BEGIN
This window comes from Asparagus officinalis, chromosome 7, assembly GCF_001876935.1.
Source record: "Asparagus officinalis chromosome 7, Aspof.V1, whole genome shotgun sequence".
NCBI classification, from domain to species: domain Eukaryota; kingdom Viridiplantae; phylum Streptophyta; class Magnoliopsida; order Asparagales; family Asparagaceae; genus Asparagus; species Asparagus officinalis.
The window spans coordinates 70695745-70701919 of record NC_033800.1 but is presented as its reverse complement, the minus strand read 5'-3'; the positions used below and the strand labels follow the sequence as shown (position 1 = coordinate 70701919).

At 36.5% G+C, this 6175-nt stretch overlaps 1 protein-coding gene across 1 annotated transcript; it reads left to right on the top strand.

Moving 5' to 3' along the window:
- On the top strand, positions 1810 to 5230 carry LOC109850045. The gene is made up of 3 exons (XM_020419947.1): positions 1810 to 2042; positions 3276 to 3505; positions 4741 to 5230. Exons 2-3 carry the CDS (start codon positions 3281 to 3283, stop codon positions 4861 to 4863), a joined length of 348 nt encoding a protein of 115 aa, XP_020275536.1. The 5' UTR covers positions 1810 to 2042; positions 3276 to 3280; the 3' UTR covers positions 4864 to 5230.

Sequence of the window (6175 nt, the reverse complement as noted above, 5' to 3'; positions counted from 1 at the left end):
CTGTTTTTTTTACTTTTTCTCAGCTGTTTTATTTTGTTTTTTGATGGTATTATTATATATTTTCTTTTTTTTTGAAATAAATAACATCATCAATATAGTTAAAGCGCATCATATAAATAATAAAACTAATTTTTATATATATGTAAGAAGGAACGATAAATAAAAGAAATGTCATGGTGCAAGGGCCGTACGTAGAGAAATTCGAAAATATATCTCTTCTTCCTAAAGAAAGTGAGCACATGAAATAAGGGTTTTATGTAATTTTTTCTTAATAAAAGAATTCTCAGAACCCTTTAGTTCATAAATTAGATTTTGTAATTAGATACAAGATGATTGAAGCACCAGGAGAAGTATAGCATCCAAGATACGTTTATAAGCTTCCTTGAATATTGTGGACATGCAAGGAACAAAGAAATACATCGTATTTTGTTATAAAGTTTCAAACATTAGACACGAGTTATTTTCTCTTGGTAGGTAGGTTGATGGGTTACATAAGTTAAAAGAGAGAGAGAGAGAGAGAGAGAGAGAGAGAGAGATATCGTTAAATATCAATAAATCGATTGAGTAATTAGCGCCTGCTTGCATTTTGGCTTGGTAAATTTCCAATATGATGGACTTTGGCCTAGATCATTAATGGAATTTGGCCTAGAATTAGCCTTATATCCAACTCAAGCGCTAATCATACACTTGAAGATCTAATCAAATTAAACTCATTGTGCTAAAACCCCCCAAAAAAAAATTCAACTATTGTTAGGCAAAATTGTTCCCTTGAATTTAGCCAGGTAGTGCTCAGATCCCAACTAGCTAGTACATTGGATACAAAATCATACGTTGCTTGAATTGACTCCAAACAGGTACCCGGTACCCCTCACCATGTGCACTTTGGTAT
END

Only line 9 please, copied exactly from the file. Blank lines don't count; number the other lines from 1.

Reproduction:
CTGTTTTTTTTACTTTTTCTCAGCTGTTTTATTTTGTTTTTTGATGGTATTATTATATATTTTCTTTTTTTTTGAAATAAATAACATCATCAATATAGTTAAAGCGCATCATATAAATAATAAAACTAATTTTTATATATATGTAAGAAGGAACGATAAATAAAAGAAATGTCATGGTGCAAGGGCCGTACGTAGAGAAATTCGAAAATATATCTCTTCTTCCTAAAGAAAGTGAGCACATGAAATAAGGGTTTTATGTAATTTTTTCTTAATAAAAGAATTCTCAGAACCCTTTAGTTCATAAATTAGATTTTGTAATTAGATACAAGATGATTGAAGCACCAGGAGAAGTATAGCATCCAAGATACGTTTATAAGCTTCCTTGAATATTGTGGACATGCAAGGAACAAAGAAATACATCGTATTTTGTTATAAAGTTTCAAACATTAGACACGAGTTATTTTCTCTTGGTAGGTAGGTTGATGGGTTACATAAGTTAAAAGAGAGAGAGAGAGAGAGAGAGAGAGAGAGAGAGATATCGTTAAATATCAATAAATCGATTGAGTAATTAGCGCCTGCTTGCATTTTGGCTTGGTAAATTTCCAATATGATGGACTTTGGCCTAGATCATTAATGGAATTTGGCCTAGAATTAGCCTTATATCCAACTCAAGCGCTAATCATACACTTGAAGATCTAATCAAATTAAACTCATTGTGCTAAAACCCCCCAAAAAAAAATTCAACTATTGTTAGGCAAAATTGTTCCCTTGAATTTAGCCAGGTAGTGCTCAGATCCCAACTAGCTAGTACATTGGATACAAAATCATACGTTGCTTGAATTGACTCCAAACAGGTACCCGGTACCCCTCACCATGTGCACTTTGGTAT